Research corner

27th March 2015, 12:00am


Research corner

`White-Matter Development is Different in Bilingual and Monolingual Children: a longitudinal DTI study' by Mohades, S G, Van Schuerbeek, P, Rosseel, Y et al, Plos One, February 2015


Multiculturalism can help children to develop a rich sense of social tolerance; this study concludes that the presence of more than one language can also give children intellectual advantages over their monolingual classmates.

Using mean fractional-anisotropy (MFA) - a method of measuring the three-dimensional range of neurons - researchers examined the "neuroplasticity" of four white-matter language pathways in the brain. The two-year study looked at a group of 40 bilingual and monolingual children.

The researchers conclude that "simultaneous bilinguals" (children who learn two languages at once) and "sequential bilinguals" (those who learn a second language later) experience significant increases in the MFA value of their left inferior fronto-occipital fasciculus, a major neurological highway that connects the prefrontal brain regions responsible for literacy, numeracy and social functions to the occipital lobes (the visual processing centres).

Other white-matter "bundles" responsible for linguistic capabilities were seen to mature faster in bilingual children, including the corpus callosum, a wide track of neural fibres situated below the main cortex.

Bilingual schoolchildren can all reap the rewards of being simultaneously or sequentially bilingual, but those who learn languages implicitly rather than explicitly are the clear front-runners, according to the study. These are children who learn their secondary language from the age of 3 or 4. Overall, the magnitude of change in white matter was found to be related to the number of years of being bilingual.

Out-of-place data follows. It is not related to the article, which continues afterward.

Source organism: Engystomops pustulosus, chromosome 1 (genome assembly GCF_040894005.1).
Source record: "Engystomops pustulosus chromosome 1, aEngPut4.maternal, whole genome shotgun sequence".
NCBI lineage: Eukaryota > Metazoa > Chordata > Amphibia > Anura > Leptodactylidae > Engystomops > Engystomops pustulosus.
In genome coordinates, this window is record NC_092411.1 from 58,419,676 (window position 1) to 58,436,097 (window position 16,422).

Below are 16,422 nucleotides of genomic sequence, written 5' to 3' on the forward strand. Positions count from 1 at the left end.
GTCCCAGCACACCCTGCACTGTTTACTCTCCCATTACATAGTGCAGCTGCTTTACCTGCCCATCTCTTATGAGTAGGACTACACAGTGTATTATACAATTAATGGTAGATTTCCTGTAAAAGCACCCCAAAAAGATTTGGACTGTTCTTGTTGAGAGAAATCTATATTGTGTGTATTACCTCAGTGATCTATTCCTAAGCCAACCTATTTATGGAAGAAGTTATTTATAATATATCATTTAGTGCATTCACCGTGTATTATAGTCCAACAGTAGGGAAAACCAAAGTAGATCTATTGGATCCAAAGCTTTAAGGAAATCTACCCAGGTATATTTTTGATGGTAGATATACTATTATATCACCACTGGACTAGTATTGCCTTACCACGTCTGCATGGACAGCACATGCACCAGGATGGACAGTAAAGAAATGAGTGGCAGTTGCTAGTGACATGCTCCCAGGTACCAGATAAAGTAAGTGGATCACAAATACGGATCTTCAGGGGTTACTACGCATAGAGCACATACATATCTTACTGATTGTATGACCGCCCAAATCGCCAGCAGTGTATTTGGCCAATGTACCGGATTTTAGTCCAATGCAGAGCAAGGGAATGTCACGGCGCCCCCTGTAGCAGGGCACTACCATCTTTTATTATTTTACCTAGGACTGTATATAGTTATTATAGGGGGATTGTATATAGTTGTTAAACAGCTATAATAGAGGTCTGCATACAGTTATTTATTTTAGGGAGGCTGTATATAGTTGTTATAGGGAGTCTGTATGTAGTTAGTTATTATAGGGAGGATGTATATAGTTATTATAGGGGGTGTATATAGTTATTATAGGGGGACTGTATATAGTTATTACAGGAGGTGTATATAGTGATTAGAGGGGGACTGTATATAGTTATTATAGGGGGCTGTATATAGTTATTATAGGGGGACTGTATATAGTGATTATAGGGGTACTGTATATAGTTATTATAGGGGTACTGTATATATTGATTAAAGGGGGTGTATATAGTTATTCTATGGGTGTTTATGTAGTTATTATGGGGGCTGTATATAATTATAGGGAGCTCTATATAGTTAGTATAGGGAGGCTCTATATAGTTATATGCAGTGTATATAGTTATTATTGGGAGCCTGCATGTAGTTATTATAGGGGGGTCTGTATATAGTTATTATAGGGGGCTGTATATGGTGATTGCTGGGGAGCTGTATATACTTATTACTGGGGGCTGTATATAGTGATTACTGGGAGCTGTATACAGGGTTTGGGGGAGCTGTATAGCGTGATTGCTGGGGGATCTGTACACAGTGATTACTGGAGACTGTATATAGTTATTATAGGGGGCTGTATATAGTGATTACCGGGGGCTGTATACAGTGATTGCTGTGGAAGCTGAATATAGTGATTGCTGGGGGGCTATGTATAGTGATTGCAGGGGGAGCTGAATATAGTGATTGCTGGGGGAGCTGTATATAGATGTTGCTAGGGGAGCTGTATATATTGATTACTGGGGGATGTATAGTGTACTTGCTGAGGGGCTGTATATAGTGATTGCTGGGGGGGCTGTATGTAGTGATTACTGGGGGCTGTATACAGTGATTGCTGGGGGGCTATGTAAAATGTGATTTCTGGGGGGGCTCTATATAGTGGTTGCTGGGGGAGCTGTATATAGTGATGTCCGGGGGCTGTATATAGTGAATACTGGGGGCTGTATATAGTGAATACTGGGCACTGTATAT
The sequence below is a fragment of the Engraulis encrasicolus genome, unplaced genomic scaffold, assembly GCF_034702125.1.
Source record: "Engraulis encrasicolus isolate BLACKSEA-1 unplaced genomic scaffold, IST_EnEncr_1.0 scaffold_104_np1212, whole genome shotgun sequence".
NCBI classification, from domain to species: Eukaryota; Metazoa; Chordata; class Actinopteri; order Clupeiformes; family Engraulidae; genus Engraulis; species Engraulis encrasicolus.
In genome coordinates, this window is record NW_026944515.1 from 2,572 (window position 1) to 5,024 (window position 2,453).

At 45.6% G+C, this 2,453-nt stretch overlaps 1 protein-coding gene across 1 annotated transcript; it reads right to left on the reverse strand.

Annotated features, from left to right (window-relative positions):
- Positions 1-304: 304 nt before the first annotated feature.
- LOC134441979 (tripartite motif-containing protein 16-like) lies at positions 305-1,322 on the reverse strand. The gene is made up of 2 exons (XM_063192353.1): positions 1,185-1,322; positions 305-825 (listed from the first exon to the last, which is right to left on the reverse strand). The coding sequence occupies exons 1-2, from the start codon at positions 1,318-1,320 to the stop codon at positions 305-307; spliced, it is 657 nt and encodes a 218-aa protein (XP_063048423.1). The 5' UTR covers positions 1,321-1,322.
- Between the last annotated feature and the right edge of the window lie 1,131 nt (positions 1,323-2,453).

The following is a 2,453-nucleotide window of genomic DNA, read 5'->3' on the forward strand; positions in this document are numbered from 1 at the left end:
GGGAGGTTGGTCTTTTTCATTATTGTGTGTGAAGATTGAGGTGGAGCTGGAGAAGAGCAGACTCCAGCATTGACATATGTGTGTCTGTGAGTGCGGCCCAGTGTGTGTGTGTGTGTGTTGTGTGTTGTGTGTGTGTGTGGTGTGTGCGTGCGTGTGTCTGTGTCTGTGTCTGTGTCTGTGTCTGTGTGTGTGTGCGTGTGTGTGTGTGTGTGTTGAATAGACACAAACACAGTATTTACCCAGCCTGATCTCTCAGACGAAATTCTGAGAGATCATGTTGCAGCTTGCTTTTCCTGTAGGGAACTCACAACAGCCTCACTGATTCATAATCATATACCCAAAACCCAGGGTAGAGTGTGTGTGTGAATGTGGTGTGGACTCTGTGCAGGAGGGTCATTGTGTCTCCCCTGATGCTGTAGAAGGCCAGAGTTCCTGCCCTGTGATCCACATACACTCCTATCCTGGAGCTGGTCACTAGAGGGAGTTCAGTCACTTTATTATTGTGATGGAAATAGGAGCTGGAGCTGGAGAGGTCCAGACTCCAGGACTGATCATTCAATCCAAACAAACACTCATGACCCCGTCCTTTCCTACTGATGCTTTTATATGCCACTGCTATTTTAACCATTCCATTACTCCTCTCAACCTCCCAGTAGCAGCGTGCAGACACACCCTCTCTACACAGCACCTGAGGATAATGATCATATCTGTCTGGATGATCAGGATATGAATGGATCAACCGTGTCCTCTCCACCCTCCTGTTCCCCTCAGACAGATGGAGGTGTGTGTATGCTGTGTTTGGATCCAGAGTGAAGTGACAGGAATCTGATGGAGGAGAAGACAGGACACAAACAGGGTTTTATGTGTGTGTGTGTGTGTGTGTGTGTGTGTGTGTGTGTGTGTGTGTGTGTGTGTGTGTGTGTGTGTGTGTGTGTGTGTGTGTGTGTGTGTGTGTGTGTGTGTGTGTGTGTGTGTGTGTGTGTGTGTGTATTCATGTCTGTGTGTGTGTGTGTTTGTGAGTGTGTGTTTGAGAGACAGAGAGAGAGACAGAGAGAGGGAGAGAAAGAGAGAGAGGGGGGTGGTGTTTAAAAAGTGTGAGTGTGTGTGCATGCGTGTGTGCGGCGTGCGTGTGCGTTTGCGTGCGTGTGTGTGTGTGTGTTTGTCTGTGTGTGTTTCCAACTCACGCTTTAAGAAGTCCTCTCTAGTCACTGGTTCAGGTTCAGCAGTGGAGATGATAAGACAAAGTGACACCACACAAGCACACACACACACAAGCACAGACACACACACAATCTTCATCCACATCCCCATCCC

Although gender variances are not explored, the researchers conclude that a larger investigation with a longer time frame could further the advance of one of neuroscience's foggiest areas: the effect of language on male and female neuroanatomical development.

Share your views by tweeting @tes

Hot off the press

The Hungry Mind: the origins of curiosity in childhood by Susan Engel (Harvard University Press)

ISBN 9780674736757

Susan Engel explores what curiosity is and how it develops in childhood - shaped by experiences with parents, teachers, peers and the learning environment - as well as how it can be fostered in school. She offers practical advice to put curiosity at the centre of the classroom and encourage children's natural eagerness to learn.

The Whale Who Saved Us by Nicola Davies (Walker Books)

ISBN 9781406356106

The fifth title in the Heroes of the Wild series is based on a real conservation project to protect bowhead whales. The Arctic adventure tells the tale of Suki, a troubled girl who is sent to live with relatives in Whale Bay and learns to thrive in the natural world.

Science in Wonderland: the scientific fairy tales of Victorian Britain by Melanie Keene (Oxford University Press)

ISBN 9780199662654

Melanie Keene analyses a range of Victorian fairy tales, examining why the form was used as a means of communicating scientific discoveries to young audiences. She demonstrates how writers converted technical knowledge and ideas into imaginative tales where forces were fairies, dinosaurs were dragons and looking closely at a drop of water revealed a soup of monsters.

For book queries, please email chloe.darracott-cankovic

You’ve reached your limit of free articles this month

Register for free to read more

You can read two more articles on Tes for free this month if you register using the button below.

Alternatively, you can subscribe for just £1 per month for the next three months and get:

  • Unlimited access to all Tes magazine content
  • Exclusive subscriber-only articles 
  • Email newsletters

Already registered? Log in

You’ve reached your limit of free articles this month

Subscribe to read more

You can subscribe for just £1 per month for the next three months and get:

  • Unlimited access to all Tes magazine content
  • Exclusive subscriber-only articles 
  • Email newsletters